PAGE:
It’s amazing how something so small can cause changes that are so big. Adjusting to being a new parent isn’t a small task. Though some may adjust easier than others, the adjustment is a big one for every parent. Loving something so fiercely will affect how much you worry about it.
The attention of both parents will shift, which can be more difficult than you expect. Sleeping patterns wont be the same for a while, which can make all of the other areas of life just a little bit harder. Breastfeeding creates a whole new adjustment schedule. And, just when you’ve adjusted to life with a newborn, your life will then adjust to your infant, and then to your toddler. With each new milestone, your life will adjust again.
You Will Question Everything
As a new parent, you’ll need to adjust to your new state of being in which you question everything. One of the strange things you’ll learn as a parent is that you become wary of every cough, every new person, and each decision you make. Basically, you’ll need to adjust to the fact that you won’t be 100 percent confident about much anymore. This part won’t last forever as you become more at ease with parenthood, but that timeframe is different for everyone. You’ll not only find yourself questioning your baby’s well-being at every turn, but you’ll also begin to question your abilities as a parent. Just remember not to make too many comparisons between you and other parents, and don’t rely on what your expectations were for parenthood.
There Will Be a Shift of Attention in Your Home
Naturally, the attention in your home will adjust along with everything else. If Saturday nights used to be date nights; dinners were spent talking about your day with your spouse; and mornings were spent taking a run with the dog, those things might change for a while. Saturdays might just be a night in; dinners might be eating when you have a minute; and mornings might be spent breastfeeding instead of going on a run.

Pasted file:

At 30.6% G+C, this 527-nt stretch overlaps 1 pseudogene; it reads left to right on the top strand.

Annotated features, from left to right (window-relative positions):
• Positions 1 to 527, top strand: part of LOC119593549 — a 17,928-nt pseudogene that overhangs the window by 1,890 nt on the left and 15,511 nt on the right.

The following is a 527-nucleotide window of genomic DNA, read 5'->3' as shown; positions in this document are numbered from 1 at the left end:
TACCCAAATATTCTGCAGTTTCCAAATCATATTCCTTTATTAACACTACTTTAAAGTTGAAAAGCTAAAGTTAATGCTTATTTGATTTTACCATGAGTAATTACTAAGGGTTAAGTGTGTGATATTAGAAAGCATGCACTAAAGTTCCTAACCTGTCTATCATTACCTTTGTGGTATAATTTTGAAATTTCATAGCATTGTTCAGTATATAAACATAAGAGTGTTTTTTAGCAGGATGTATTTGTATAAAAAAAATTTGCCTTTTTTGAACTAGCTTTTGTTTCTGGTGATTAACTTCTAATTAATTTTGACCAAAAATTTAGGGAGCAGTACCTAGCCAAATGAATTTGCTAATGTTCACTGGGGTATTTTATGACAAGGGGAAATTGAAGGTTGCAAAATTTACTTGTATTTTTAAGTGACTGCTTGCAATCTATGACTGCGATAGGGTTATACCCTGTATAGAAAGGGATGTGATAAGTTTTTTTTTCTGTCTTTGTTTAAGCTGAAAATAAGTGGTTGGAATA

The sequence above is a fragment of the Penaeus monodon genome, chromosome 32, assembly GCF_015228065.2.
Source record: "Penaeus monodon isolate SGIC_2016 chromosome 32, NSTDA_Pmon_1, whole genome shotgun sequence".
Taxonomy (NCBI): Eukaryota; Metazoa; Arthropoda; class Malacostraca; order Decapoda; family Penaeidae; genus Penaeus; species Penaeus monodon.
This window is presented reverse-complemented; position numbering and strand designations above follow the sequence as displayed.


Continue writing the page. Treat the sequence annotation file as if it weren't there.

Babies require a lot of attention, so you’ll have to sacrifice some of your attention for the baby. For both spouses, that can be a challenge. When your lives go from two to three, adjustments have to be made. This may cause resentment or jealousy, but that’s normal. Be sure to communicate and be patient through this period of transition.
Sleep Won’t Be the Same for a While
Sleep, precious sleep. Some parents can experience a 6 month sleep deficit in the first 2 years of their child’s life. There are a whole lot of things that happen to the body when it’s deprived of sleep. The immune system is weaker, you can feel irritable, and it may be hard to concentrate. In order to try to make up for the sleep deficit, sleep schedules probably won’t be the same for a while. Parents can get by with a series of power naps through the day, a practice that can be really beneficial to reduce stress and increase energy.